Tuesday, March 31, 2009

Samuel Adams Brewery Tour

I was never a fan of Samuel Adams Lager. Let me get that out first. It's a good beer, but I'm not a big fan of lagers. When they began making different varieties, I was very impressed, and now they make many of my favorite beers. So when I went to Boston, I had to stop in for a tour. It was well worth the wait- they have a great tour and you get to taste some great beer.
Abandon all thirst ye who enter here

Located in Jamaica Plain, the brewery is tucked into a small industrial park with a little organic cafe nearby, if you need to lay a foundation for some beer drinking. The brewery can't sell you six-packs or even glasses of beer, so don't fret too much; you'll have a small tasting glass (which you can keep) and you might get 3 or 4 tastings in.
When you're thirsty for more, you can walk down to Doyle's, about 15 minutes away. We went there while we waited for our tour appointment; this was the weekend before St. Patrick's Day, so when we showed up around 2pm we had to wait till 4:20 (dude!) to get a tour. They have a gift shop up front and a small museum of their awards, their many beers, and ephemera of beer history. It's a shame the laws don't let them serve beer.
Enter the tunnel of suds

But enough whining! On with the tour. You begin in a lovely room with hops growing like ivy around it. They teach you the history of beer, and the four ingredients allowed by the strict German beer laws- water, yeast, malted barley and hops- and let you taste some of them. The malted barley has a nice toasty flavor and the hops are bitter of course, for they give beer that refreshingly crisp bite.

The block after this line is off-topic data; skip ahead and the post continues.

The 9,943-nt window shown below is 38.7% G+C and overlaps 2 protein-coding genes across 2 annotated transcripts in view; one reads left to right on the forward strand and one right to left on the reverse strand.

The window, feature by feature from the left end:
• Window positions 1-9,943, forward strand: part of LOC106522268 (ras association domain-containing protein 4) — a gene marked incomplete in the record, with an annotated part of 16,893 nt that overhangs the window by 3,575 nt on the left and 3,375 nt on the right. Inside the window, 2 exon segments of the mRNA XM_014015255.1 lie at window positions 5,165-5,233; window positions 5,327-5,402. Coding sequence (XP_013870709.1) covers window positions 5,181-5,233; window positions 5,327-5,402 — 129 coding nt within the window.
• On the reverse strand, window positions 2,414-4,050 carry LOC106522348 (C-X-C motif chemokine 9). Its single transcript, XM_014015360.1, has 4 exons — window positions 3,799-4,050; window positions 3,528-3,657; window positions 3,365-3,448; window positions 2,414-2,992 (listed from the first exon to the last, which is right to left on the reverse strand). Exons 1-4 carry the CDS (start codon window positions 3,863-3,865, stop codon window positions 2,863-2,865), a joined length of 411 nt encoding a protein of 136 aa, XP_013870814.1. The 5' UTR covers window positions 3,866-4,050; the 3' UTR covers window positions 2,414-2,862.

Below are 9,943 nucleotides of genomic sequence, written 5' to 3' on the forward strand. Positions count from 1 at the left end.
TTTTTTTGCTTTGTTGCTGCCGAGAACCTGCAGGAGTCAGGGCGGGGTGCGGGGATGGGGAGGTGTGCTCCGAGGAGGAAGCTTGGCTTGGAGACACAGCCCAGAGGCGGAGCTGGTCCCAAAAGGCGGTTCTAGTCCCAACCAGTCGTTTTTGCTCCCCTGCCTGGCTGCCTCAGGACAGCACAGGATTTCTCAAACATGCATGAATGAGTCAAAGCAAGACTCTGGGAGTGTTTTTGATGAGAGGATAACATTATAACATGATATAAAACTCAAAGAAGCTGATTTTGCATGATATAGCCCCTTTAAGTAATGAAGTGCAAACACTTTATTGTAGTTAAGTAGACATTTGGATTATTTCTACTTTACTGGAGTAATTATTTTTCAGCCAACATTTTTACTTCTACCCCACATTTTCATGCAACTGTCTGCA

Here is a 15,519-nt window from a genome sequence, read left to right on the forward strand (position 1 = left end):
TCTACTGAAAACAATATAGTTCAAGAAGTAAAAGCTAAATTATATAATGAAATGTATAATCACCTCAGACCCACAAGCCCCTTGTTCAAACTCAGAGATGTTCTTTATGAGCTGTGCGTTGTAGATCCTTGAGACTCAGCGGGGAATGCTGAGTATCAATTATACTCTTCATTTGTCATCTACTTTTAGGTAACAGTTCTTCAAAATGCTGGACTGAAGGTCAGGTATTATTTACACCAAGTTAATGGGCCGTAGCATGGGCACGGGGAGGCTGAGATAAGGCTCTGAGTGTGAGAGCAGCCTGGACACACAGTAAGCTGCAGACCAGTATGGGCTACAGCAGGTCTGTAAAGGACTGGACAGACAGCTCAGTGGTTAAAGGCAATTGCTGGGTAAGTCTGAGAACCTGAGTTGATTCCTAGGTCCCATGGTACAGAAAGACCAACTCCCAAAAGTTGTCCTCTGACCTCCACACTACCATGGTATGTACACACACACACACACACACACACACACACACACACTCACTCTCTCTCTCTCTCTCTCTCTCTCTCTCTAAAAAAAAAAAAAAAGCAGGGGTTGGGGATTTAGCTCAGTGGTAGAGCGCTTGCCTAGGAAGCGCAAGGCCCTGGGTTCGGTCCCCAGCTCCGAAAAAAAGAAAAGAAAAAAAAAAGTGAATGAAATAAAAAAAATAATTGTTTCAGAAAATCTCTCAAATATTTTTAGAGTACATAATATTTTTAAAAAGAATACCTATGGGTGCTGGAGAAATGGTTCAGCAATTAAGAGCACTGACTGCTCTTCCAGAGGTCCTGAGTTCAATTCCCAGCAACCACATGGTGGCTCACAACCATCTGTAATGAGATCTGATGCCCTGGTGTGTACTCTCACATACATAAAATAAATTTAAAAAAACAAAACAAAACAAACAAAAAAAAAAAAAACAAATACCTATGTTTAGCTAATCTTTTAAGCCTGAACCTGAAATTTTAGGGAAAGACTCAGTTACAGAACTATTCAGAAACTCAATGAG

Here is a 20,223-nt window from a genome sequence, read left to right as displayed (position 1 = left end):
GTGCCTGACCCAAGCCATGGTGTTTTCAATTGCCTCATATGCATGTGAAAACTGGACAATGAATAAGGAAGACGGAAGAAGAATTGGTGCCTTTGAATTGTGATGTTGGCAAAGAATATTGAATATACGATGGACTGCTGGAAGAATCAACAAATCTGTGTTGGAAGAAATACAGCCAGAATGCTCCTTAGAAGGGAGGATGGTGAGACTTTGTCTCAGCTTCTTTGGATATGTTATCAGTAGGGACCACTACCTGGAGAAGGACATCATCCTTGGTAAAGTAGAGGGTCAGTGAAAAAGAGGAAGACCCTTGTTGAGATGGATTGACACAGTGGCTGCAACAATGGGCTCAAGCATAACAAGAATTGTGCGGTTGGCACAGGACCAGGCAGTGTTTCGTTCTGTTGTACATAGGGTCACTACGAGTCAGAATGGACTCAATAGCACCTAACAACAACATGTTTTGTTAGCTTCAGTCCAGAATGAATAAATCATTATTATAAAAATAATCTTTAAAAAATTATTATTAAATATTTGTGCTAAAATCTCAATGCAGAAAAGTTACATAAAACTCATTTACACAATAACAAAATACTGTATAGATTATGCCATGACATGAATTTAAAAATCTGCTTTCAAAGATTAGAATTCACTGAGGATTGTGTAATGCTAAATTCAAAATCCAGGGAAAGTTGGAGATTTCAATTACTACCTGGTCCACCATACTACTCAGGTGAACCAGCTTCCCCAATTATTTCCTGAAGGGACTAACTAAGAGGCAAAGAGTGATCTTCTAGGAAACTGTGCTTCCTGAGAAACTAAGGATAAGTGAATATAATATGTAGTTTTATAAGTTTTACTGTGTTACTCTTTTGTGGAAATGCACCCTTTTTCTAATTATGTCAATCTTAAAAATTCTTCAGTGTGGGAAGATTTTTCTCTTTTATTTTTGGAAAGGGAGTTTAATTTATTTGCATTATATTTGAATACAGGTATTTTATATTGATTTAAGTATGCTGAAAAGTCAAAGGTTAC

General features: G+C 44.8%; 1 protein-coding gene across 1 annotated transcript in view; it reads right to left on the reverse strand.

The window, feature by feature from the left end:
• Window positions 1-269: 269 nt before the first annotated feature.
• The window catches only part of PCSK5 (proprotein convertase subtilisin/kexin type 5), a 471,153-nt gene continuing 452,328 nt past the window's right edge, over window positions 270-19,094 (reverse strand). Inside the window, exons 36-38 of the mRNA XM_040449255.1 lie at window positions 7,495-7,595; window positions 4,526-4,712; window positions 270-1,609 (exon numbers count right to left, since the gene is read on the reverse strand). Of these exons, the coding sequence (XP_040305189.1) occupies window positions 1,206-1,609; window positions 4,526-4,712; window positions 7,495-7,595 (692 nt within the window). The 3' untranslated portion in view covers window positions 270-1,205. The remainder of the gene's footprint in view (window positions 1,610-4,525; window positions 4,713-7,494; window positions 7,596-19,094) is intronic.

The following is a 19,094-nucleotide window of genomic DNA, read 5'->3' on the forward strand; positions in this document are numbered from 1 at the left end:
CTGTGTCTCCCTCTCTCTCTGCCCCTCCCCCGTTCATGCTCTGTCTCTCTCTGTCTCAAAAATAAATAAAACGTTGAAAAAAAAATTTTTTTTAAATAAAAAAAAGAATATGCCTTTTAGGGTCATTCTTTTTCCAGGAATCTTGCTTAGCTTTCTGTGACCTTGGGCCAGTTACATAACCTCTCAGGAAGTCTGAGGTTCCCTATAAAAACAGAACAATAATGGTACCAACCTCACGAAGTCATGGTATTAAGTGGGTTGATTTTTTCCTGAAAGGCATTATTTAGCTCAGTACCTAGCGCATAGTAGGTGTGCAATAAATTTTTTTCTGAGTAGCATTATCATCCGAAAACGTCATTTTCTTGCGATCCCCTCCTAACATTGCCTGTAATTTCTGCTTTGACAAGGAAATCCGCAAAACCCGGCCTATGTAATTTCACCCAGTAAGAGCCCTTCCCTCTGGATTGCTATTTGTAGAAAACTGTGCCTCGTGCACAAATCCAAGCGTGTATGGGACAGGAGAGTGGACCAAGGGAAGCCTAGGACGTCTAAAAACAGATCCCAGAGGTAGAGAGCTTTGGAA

From there you are led into the room with the mash tuns and the fermentation tanks. The brewery in Boston is their experimental one for small brews. Like Brooklyn Brewery, they need more space now and have a larger brewery elsewhere. This is still the biggest brewery I've been to. Our BrewHo (note the way the sign was cut off) told us the rest of the brewing process, answered some questions, and then got to the good part- "Y'all want to taste some beer?!" Why yes, we do.
This is not the way you get to taste beer

They have two tasting rooms so they can stagger the tours. They fill pitchers and pass them around, so if you're lucky and are at the end of a line, you can pour a few extra (sssh!). We got to taste their local-only Boston Brick Red Ale, a hoppy wallop of an Irish Red that I found much better than their plain ol' Irish Red. I had a few at Doyle's, too. Great beer- enjoy it, Bostonites, you lucky bastiges. Next up was an Irish Stout that isn't bottled either; I must say it was rather like fresh Guinness in Ireland. The same creamy head and a thinner, porter-like flavor with a good toasty foundation. I wish they bottled it!
Our friendly tour guides

Last was their Maibock, that favorite of seasonals, a crisp pale bock beer for Spring. They did a fantastic job with that too. My favorite is still Ramstein Maibock, but Sammy comes in at a close second. Sorry for the blue beer balls, but all of those are only available on tap. So get your butt to Boston and try some!
$150 beer!

They showed around their 24% alcohol Utopia beer, which won the contest with Dogfish Head Brewery over who could make the strongest beer. At $150 a bottle, I passed. If they let me have a sip for a few bucks I might have changed my mind, but instead they only let us smell it. What a tease! It did smell good, but for $150 I'll be getting Macallan 18yr Scotch whisky, thanks!
hooray for beer!

Overall it was a fine tour and worth the wait and the trip. Beer lovers owe it to themselves to make a pilgrimage here if you like their beers, they give a great tour. You get a souvenir tasting glass- made of actual glass- and memories of 3 beers you'll wish your local boozer had on draught. They helped kickstart the microbrew revolution, and they are still a force to be reckoned with.

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